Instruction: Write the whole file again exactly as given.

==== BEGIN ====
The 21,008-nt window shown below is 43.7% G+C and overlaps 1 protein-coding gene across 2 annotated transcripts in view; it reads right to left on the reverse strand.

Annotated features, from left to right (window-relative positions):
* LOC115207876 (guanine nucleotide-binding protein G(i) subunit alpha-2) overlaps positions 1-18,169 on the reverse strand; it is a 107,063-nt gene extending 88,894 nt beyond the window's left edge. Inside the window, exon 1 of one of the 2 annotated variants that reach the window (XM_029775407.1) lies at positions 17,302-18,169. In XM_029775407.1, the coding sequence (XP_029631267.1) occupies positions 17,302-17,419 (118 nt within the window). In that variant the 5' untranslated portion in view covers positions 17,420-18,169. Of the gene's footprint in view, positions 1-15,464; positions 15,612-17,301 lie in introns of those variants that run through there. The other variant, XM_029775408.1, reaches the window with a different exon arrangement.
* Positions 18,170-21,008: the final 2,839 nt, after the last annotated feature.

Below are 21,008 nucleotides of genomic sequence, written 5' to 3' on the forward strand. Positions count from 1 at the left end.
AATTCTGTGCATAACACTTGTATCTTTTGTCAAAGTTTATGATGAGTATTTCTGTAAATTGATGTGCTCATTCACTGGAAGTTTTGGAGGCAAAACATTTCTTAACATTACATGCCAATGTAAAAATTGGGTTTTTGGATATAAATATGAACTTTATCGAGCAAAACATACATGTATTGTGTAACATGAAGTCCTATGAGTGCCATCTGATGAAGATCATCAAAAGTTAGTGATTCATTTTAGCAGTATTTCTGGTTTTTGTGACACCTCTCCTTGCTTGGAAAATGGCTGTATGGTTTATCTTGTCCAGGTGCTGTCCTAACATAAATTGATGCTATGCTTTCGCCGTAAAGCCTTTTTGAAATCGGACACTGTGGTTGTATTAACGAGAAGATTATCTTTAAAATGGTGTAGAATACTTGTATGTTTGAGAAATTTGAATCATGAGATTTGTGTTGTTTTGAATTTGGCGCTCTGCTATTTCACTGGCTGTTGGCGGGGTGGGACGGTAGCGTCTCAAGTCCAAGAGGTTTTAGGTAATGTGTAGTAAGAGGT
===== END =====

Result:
The 21,008-nt window shown below is 43.7% G+C and overlaps 1 protein-coding gene across 2 annotated transcripts in view; it reads right to left on the reverse strand.

Annotated features, from left to right (window-relative positions):
* LOC115207876 (guanine nucleotide-binding protein G(i) subunit alpha-2) overlaps positions 1-18,169 on the reverse strand; it is a 107,063-nt gene extending 88,894 nt beyond the window's left edge. Inside the window, exon 1 of one of the 2 annotated variants that reach the window (XM_029775407.1) lies at positions 17,302-18,169. In XM_029775407.1, the coding sequence (XP_029631267.1) occupies positions 17,302-17,419 (118 nt within the window). In that variant the 5' untranslated portion in view covers positions 17,420-18,169. Of the gene's footprint in view, positions 1-15,464; positions 15,612-17,301 lie in introns of those variants that run through there. The other variant, XM_029775408.1, reaches the window with a different exon arrangement.
* Positions 18,170-21,008: the final 2,839 nt, after the last annotated feature.

Below are 21,008 nucleotides of genomic sequence, written 5' to 3' on the forward strand. Positions count from 1 at the left end.
AATTCTGTGCATAACACTTGTATCTTTTGTCAAAGTTTATGATGAGTATTTCTGTAAATTGATGTGCTCATTCACTGGAAGTTTTGGAGGCAAAACATTTCTTAACATTACATGCCAATGTAAAAATTGGGTTTTTGGATATAAATATGAACTTTATCGAGCAAAACATACATGTATTGTGTAACATGAAGTCCTATGAGTGCCATCTGATGAAGATCATCAAAAGTTAGTGATTCATTTTAGCAGTATTTCTGGTTTTTGTGACACCTCTCCTTGCTTGGAAAATGGCTGTATGGTTTATCTTGTCCAGGTGCTGTCCTAACATAAATTGATGCTATGCTTTCGCCGTAAAGCCTTTTTGAAATCGGACACTGTGGTTGTATTAACGAGAAGATTATCTTTAAAATGGTGTAGAATACTTGTATGTTTGAGAAATTTGAATCATGAGATTTGTGTTGTTTTGAATTTGGCGCTCTGCTATTTCACTGGCTGTTGGCGGGGTGGGACGGTAGCGTCTCAAGTCCAAGAGGTTTTAGGTAATGTGTAGTAAGAGGT